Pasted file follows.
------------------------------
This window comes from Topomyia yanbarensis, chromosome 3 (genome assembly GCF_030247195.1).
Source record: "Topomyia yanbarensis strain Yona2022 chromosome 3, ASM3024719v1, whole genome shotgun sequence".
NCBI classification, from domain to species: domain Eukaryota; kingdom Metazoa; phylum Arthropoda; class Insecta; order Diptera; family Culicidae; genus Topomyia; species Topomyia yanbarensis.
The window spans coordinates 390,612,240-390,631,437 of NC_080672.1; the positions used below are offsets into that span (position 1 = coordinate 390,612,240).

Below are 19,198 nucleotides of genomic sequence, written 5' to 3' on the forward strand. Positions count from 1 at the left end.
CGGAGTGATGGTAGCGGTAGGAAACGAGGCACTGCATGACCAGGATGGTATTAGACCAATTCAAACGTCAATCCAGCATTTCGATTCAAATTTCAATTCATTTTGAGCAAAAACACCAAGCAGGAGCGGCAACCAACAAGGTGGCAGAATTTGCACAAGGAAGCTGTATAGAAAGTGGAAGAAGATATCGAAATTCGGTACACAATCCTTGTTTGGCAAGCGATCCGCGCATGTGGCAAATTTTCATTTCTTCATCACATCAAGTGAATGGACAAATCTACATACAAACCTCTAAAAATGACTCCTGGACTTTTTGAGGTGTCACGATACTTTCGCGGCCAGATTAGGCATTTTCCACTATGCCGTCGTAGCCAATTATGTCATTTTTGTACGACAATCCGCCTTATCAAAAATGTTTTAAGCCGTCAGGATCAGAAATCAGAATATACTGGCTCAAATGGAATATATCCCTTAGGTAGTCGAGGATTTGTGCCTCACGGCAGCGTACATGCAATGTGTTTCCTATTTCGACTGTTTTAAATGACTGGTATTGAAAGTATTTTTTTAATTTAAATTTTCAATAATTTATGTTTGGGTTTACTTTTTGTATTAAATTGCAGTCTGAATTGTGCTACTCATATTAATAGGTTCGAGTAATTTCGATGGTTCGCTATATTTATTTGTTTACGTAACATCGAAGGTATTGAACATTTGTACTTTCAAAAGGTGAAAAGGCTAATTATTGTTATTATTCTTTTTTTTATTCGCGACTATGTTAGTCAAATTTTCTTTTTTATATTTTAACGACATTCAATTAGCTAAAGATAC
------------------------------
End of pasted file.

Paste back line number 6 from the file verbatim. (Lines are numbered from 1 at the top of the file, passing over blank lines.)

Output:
CGGAGTGATGGTAGCGGTAGGAAACGAGGCACTGCATGACCAGGATGGTATTAGACCAATTCAAACGTCAATCCAGCATTTCGATTCAAATTTCAATTCATTTTGAGCAAAAACACCAAGCAGGAGCGGCAACCAACAAGGTGGCAGAATTTGCACAAGGAAGCTGTATAGAAAGTGGAAGAAGATATCGAAATTCGGTACACAATCCTTGTTTGGCAAGCGATCCGCGCATGTGGCAAATTTTCATTTCTTCATCACATCAAGTGAATGGACAAATCTACATACAAACCTCTAAAAATGACTCCTGGACTTTTTGAGGTGTCACGATACTTTCGCGGCCAGATTAGGCATTTTCCACTATGCCGTCGTAGCCAATTATGTCATTTTTGTACGACAATCCGCCTTATCAAAAATGTTTTAAGCCGTCAGGATCAGAAATCAGAATATACTGGCTCAAATGGAATATATCCCTTAGGTAGTCGAGGATTTGTGCCTCACGGCAGCGTACATGCAATGTGTTTCCTATTTCGACTGTTTTAAATGACTGGTATTGAAAGTATTTTTTTAATTTAAATTTTCAATAATTTATGTTTGGGTTTACTTTTTGTATTAAATTGCAGTCTGAATTGTGCTACTCATATTAATAGGTTCGAGTAATTTCGATGGTTCGCTATATTTATTTGTTTACGTAACATCGAAGGTATTGAACATTTGTACTTTCAAAAGGTGAAAAGGCTAATTATTGTTATTATTCTTTTTTTTATTCGCGACTATGTTAGTCAAATTTTCTTTTTTATATTTTAACGACATTCAATTAGCTAAAGATAC